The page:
Build The Rocket First
When we started building Flow, it was to scratch an itch. We were frustrated with having to use three different apps to manage our daily workflow, so we decided to build a solution ourselves.
It took three of us nine months to go from napkin to reality. We were close, efficient, and most importantly, cheap. We epitomized what it means to be bootstrapped and were damn proud of it.
We broke all the rules. We didn’t raise money, worked short days, and even did client work on the side. And yet just three weeks after launching, Flow was turning a profit. One year later, we’re bringing in over $500,000 in recurring revenue and growing like crazy.
Here’s how we took Flow from zero to half-a-million in under a year without a cent of VC money…
We scratched our own itch.
Starting from a personal need meant we had a leg-up from day one. We understood the market, where our product would fit into it, and what features were needed to stand out from the crowd. We didn’t need to pivot: we were tuned-in to what our users wanted because we built it for ourselves.
We grew organically.
Often when startups get a big injection of cash, their first move is to go on a hiring spree. They take on an army of “rockstar” developers, designers, and biz-dev types, and create nonsense titles like “Chief Catalyst.”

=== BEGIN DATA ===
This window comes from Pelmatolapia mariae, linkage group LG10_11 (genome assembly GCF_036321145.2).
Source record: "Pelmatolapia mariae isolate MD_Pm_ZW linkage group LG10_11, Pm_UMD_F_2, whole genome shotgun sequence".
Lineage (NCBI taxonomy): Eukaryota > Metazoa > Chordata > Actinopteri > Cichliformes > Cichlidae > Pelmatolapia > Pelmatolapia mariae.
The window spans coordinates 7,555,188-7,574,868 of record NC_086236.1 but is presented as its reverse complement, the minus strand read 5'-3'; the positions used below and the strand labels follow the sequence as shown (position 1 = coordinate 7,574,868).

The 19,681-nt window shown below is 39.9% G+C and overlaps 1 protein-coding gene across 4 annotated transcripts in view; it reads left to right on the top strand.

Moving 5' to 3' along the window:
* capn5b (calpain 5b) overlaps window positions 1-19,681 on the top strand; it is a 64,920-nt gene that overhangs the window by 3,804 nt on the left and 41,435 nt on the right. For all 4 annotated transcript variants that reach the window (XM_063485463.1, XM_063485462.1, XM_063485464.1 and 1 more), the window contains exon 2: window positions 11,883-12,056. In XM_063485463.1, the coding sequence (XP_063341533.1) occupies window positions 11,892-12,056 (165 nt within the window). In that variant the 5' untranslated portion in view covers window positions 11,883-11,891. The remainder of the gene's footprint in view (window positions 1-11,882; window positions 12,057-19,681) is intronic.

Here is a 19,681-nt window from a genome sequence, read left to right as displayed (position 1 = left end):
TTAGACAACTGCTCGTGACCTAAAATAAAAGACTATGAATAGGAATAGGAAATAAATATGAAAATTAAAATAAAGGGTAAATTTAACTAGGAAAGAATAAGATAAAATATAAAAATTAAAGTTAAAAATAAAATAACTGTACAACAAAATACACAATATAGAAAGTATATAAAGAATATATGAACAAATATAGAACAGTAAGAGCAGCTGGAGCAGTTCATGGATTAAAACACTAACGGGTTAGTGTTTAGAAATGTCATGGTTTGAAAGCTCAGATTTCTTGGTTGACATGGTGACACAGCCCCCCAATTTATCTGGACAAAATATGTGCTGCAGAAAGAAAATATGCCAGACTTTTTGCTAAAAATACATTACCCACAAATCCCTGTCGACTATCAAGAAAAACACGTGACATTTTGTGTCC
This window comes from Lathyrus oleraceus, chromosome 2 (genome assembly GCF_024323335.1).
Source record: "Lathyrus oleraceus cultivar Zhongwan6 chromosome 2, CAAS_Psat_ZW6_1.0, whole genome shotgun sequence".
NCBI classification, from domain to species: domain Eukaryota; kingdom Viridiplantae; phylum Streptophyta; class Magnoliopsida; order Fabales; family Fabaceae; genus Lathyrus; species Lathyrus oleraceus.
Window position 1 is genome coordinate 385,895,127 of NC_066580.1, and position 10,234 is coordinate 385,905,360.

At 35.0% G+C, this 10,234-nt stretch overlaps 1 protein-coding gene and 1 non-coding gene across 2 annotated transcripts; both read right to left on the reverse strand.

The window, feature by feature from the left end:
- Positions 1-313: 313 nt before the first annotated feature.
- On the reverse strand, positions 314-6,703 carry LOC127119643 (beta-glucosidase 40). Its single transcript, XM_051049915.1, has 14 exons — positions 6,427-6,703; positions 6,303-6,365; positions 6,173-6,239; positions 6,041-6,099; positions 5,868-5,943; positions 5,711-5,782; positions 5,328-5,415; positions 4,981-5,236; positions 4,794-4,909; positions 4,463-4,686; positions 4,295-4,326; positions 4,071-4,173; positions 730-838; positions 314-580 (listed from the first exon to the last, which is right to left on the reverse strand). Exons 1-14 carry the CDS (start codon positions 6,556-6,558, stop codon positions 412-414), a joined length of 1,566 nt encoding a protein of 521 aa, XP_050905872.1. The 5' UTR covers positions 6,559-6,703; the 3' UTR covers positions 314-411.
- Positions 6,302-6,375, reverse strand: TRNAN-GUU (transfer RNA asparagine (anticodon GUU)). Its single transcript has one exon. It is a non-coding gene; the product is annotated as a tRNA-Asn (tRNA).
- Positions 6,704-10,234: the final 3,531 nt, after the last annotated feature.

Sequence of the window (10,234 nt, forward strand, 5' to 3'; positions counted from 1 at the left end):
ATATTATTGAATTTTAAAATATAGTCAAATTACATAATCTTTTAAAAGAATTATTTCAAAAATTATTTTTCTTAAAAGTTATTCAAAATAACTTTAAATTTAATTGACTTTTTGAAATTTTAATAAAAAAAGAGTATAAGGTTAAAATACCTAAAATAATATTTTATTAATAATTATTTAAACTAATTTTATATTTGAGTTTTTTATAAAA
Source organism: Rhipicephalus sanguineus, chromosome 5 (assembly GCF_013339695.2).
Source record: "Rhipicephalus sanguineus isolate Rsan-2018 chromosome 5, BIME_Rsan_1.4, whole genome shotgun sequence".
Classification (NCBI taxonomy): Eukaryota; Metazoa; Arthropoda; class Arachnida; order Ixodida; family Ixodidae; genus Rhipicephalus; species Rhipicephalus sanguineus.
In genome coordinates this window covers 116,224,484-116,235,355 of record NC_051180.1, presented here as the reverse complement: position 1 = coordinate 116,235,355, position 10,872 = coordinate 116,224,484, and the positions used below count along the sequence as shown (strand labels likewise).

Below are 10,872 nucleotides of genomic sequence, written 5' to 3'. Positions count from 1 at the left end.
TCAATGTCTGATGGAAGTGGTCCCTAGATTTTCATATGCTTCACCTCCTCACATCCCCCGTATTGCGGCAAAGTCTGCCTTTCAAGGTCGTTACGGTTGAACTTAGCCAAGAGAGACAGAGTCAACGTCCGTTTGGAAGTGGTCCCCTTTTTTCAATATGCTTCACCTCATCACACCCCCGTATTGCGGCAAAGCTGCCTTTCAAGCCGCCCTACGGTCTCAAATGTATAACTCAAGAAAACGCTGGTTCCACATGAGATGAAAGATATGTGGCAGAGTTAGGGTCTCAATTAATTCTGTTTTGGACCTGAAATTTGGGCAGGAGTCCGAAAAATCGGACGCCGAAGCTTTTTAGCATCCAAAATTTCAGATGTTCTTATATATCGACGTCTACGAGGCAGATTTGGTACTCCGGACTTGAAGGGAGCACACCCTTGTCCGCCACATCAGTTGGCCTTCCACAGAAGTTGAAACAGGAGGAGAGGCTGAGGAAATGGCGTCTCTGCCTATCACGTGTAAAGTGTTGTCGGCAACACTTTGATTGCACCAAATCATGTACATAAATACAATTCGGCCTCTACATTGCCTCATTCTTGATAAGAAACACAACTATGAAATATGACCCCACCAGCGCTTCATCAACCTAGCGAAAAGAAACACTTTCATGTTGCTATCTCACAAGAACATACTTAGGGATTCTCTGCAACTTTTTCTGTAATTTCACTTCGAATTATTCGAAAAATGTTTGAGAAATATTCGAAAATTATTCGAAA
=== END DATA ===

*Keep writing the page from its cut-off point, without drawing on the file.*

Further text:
We kept our team down to three until right before launch so we could make quick decisions and keep communication straightforward. Once we had some predictable revenue, we brought a few more people onboard.
There are now 10 of us working on Flow full-time, and since we’ve hired organically, our bottom line is growing along with our headcount.
We slept in our beds, not under our desks.
At MetaLab, everyone is responsible for their own schedule. No bunk beds in the office or ramen-fueled overnight programming melees. We usually clock between four and six hours a day, and most of us don’t even get to the office before noon. We believe in working smart, not hard, and having lives outside the office. It might sound wimpy, but it’s working.
Instead of distracting ourselves building pitch decks and flying all over the country, we allocated about 25% of the team’s time to client work and used that money to cover our development costs.
By the time we launched, the pricetag on Flow came in around $300,000. Not only is that way less than your average VC-fueled startup, but by doing it ourselves, we retained 100% of the equity. Plus, if we do choose to take on investors in the future, our predictable growth and recurring revenue will mean we fetch a much higher valuation. Would I have slept better for the past year with $5 million in the bank? Of course. Did not having it stop us from building our product? No way.
There’s nothing wrong with venture capital. Given the right circumstances, it’s rocket fuel that can take your company to the next level. But why not try building the rocket first?